Over the summer of 2019, we were instructed by The Legal Education Foundation (TLEF) to consider the equality implications of AI and automated decision-making in government, in particular, through consideration of the Settled Status scheme and the use of Risk-Based verification (RBV) systems.
The paper was finished in September 2019 and ultimately, we concluded that there is a very real possibility that the current use of governmental automated decision-making is breaching the existing equality law framework in the UK. What is more, it is “hidden” from sight due to the way in which the technology is being deployed.
The TLEF very recently decided to make public our opinion. A copy is available here. We are using our autumn newsletter to summarise the main points.
The Settled Status scheme has been established by the Home Office, in light of Brexit, to regularise the immigration status of certain Europeans living in the UK. Settled Status is ordinarily awarded to individuals who have been living in the UK for a continuous five-year period over the relevant time frame. In order to determine if an individual has been so resident, the Home Office uses an automated decision-making process to analyse data from the DWP and the HMRC which is linked to an applicant via their national insurance number. It appears that a case worker is also involved in the decision-making process but the government has not explained fully how its AI system works or how the human case worker can exercise discretion.
Importantly, only some of the DWP’s databases are analysed when the Home Office’s automated decision-making process seeks to identify whether an applicant has been resident for a continuous five-year period. Data relating to Child Benefits and / or Child Tax Credit is not interrogated. This is important because the vast majority of Child Benefit recipients are women and women are more likely to be in receipt of Child Tax Credits. In other words, women may be at a higher risk of being deemed incorrectly by the Home Office’s algorithm as not having the relevant period of continuous residency (which in turn will impact on their immigration status) because data is being assessed which does not best reflect them. To date, the government has not provided a compelling explanation for omitting what would appear to be highly relevant information and which is important to female applicants.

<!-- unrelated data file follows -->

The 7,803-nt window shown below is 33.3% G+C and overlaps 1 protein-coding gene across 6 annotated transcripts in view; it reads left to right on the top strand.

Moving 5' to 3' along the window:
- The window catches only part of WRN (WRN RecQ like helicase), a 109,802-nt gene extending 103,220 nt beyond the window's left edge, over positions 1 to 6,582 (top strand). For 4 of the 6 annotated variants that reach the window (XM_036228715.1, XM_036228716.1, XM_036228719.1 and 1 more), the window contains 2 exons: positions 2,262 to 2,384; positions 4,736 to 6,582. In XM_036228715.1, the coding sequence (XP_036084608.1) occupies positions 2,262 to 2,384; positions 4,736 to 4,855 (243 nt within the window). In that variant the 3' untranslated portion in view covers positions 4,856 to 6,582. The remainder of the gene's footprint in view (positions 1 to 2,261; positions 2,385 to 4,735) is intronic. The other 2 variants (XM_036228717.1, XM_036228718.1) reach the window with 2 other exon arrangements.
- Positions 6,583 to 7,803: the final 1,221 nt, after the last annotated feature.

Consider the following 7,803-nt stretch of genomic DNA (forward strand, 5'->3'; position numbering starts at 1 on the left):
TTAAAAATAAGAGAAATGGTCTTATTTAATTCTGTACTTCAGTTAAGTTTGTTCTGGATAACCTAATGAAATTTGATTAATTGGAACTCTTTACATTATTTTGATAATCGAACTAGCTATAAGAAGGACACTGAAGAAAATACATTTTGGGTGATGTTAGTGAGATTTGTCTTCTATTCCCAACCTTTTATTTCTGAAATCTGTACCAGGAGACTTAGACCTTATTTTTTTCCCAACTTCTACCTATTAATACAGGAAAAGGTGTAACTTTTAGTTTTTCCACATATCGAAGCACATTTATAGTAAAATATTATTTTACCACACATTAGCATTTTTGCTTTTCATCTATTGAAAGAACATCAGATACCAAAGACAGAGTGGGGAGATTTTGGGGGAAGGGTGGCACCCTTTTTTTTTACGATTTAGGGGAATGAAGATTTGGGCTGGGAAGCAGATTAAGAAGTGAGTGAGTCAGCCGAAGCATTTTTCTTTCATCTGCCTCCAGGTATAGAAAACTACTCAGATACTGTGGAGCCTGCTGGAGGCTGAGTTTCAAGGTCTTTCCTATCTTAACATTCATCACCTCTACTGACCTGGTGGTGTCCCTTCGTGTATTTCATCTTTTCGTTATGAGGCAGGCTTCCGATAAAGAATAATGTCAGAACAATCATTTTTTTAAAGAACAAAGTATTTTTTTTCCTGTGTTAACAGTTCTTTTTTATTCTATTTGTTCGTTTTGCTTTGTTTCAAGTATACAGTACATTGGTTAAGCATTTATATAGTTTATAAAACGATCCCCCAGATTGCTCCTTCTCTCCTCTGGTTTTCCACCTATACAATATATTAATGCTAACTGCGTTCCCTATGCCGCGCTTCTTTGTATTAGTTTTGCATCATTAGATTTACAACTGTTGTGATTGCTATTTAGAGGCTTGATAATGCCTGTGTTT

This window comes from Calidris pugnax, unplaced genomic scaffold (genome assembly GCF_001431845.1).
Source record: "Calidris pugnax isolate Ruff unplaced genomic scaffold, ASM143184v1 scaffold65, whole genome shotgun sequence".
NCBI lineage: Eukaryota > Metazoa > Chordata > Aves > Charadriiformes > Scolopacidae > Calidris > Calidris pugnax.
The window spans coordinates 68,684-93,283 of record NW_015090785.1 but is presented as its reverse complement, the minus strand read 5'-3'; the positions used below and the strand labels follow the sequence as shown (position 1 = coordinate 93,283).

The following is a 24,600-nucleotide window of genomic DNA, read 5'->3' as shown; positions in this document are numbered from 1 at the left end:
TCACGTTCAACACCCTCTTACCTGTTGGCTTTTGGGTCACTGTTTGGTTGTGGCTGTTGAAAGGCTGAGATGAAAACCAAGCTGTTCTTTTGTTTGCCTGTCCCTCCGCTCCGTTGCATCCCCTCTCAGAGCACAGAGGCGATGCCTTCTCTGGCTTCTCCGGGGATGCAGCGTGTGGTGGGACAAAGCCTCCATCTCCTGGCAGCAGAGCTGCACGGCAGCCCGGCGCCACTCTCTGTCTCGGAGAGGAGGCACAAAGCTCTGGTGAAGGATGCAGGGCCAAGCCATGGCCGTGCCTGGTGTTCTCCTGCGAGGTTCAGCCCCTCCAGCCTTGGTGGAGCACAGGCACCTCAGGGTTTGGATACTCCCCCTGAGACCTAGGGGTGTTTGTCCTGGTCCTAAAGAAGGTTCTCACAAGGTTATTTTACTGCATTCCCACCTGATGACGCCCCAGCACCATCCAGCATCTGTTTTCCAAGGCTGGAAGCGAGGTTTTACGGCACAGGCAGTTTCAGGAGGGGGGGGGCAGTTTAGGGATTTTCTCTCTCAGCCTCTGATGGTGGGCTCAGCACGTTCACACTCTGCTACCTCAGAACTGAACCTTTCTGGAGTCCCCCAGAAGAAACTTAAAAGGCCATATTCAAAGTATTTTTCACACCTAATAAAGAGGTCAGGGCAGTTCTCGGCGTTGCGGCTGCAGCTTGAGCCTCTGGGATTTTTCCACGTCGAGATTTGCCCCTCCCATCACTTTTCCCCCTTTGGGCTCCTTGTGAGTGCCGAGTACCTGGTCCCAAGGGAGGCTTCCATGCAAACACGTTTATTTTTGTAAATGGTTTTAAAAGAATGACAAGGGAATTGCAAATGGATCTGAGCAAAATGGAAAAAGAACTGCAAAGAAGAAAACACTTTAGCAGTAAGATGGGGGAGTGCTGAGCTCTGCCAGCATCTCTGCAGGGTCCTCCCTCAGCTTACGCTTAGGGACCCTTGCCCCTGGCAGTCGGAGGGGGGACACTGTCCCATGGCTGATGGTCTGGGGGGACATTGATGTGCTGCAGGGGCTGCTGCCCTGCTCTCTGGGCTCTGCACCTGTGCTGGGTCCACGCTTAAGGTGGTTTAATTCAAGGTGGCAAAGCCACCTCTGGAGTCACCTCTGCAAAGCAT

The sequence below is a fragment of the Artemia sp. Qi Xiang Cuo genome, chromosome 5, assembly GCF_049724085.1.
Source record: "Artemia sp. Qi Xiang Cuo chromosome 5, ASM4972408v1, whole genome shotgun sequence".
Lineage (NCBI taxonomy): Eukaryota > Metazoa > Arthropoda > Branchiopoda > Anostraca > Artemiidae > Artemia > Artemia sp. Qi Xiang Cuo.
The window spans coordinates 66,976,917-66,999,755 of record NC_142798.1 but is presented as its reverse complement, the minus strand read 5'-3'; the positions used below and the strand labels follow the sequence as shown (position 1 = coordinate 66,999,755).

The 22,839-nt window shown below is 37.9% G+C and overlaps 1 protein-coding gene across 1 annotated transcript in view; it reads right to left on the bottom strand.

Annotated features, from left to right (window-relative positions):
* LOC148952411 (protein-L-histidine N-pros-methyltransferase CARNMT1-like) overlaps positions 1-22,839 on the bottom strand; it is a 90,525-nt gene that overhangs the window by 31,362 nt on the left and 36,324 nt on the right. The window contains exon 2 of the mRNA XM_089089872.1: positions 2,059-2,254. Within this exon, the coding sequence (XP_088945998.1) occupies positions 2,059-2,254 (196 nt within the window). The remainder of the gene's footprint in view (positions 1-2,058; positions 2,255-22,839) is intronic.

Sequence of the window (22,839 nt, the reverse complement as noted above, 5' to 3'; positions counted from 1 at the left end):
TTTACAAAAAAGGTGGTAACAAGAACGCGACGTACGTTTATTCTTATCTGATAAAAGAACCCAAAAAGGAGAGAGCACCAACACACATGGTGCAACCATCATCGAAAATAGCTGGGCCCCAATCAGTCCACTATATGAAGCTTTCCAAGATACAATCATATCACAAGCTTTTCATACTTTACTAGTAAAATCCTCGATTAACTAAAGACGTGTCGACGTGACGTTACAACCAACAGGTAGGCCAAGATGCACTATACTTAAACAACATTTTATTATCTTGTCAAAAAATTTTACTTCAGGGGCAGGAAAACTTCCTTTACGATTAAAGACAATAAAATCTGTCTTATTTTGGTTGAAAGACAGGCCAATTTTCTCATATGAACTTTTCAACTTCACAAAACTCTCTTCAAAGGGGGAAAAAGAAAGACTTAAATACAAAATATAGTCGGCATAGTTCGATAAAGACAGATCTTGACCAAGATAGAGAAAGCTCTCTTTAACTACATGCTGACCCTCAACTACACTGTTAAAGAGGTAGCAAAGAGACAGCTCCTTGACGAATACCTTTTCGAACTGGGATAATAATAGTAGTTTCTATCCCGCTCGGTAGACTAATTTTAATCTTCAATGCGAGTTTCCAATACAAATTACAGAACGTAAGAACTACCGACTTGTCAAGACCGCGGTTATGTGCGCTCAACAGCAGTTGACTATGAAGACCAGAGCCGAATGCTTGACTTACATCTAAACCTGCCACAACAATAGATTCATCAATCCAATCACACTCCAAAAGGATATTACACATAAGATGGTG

We conclude in our opinion that this system could very well lead to indirect sex discrimination contrary to section 19 of the Equality Act 2010. This is because:
- The algorithm at the heart of the automated decision-making process is a “provision, criterion or practice” (PCP).
- The data set used to inform the algorithm is probably also a PCP.
- These PCPs are applied neutrally to men and women.
- But, women may well find themselves at a “particular disadvantage” in relation to men since highly relevant data relating to them is excluded leading possibly to higher rates of inaccurate decision-making.
Whilst the Home Office would likely have a legitimate aim for its use of automated decision-making (e.g. speedy decision-making), it is arguable that the measure chosen to achieve that aim cannot by justified because it excludes relevant data, for no good reason, which places women at a disadvantage and which undermines the accuracy and effectiveness of the system.
There may well also be implications for disabled people since commentators have suggested that they and their carers will need to provide additional information as part of the Settled Status process.